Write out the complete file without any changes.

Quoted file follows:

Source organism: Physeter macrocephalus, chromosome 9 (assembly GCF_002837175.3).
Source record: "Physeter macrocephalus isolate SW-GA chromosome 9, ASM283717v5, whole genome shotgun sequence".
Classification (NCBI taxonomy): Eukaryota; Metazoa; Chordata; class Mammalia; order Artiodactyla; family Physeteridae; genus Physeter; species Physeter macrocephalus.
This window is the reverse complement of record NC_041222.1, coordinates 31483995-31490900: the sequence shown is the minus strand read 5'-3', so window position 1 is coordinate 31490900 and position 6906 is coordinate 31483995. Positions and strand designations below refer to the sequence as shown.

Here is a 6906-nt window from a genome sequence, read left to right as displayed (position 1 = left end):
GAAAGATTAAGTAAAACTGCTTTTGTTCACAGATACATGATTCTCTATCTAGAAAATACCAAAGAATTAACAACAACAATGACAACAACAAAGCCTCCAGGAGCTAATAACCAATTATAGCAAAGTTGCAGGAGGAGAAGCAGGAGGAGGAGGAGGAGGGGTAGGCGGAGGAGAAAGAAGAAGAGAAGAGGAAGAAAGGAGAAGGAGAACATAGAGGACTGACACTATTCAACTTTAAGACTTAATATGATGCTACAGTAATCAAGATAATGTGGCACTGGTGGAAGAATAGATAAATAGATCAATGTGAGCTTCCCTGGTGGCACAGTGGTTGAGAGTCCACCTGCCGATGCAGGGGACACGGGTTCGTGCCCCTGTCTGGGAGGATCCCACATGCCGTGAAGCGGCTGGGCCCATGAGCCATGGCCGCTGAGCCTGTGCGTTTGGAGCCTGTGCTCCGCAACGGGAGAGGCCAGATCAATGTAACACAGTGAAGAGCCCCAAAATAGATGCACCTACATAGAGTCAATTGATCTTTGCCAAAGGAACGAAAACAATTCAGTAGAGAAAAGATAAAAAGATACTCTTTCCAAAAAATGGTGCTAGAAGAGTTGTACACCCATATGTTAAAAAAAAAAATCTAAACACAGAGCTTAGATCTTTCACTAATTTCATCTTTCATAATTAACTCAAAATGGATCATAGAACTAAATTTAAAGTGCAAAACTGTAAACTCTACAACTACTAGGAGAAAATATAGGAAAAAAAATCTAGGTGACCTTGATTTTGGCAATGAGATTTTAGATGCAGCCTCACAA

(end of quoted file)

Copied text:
Source organism: Physeter macrocephalus, chromosome 9 (assembly GCF_002837175.3).
Source record: "Physeter macrocephalus isolate SW-GA chromosome 9, ASM283717v5, whole genome shotgun sequence".
Classification (NCBI taxonomy): Eukaryota; Metazoa; Chordata; class Mammalia; order Artiodactyla; family Physeteridae; genus Physeter; species Physeter macrocephalus.
This window is the reverse complement of record NC_041222.1, coordinates 31483995-31490900: the sequence shown is the minus strand read 5'-3', so window position 1 is coordinate 31490900 and position 6906 is coordinate 31483995. Positions and strand designations below refer to the sequence as shown.

Here is a 6906-nt window from a genome sequence, read left to right as displayed (position 1 = left end):
GAAAGATTAAGTAAAACTGCTTTTGTTCACAGATACATGATTCTCTATCTAGAAAATACCAAAGAATTAACAACAACAATGACAACAACAAAGCCTCCAGGAGCTAATAACCAATTATAGCAAAGTTGCAGGAGGAGAAGCAGGAGGAGGAGGAGGAGGGGTAGGCGGAGGAGAAAGAAGAAGAGAAGAGGAAGAAAGGAGAAGGAGAACATAGAGGACTGACACTATTCAACTTTAAGACTTAATATGATGCTACAGTAATCAAGATAATGTGGCACTGGTGGAAGAATAGATAAATAGATCAATGTGAGCTTCCCTGGTGGCACAGTGGTTGAGAGTCCACCTGCCGATGCAGGGGACACGGGTTCGTGCCCCTGTCTGGGAGGATCCCACATGCCGTGAAGCGGCTGGGCCCATGAGCCATGGCCGCTGAGCCTGTGCGTTTGGAGCCTGTGCTCCGCAACGGGAGAGGCCAGATCAATGTAACACAGTGAAGAGCCCCAAAATAGATGCACCTACATAGAGTCAATTGATCTTTGCCAAAGGAACGAAAACAATTCAGTAGAGAAAAGATAAAAAGATACTCTTTCCAAAAAATGGTGCTAGAAGAGTTGTACACCCATATGTTAAAAAAAAAAATCTAAACACAGAGCTTAGATCTTTCACTAATTTCATCTTTCATAATTAACTCAAAATGGATCATAGAACTAAATTTAAAGTGCAAAACTGTAAACTCTACAACTACTAGGAGAAAATATAGGAAAAAAAATCTAGGTGACCTTGATTTTGGCAATGAGATTTTAGATGCAGCCTCACAA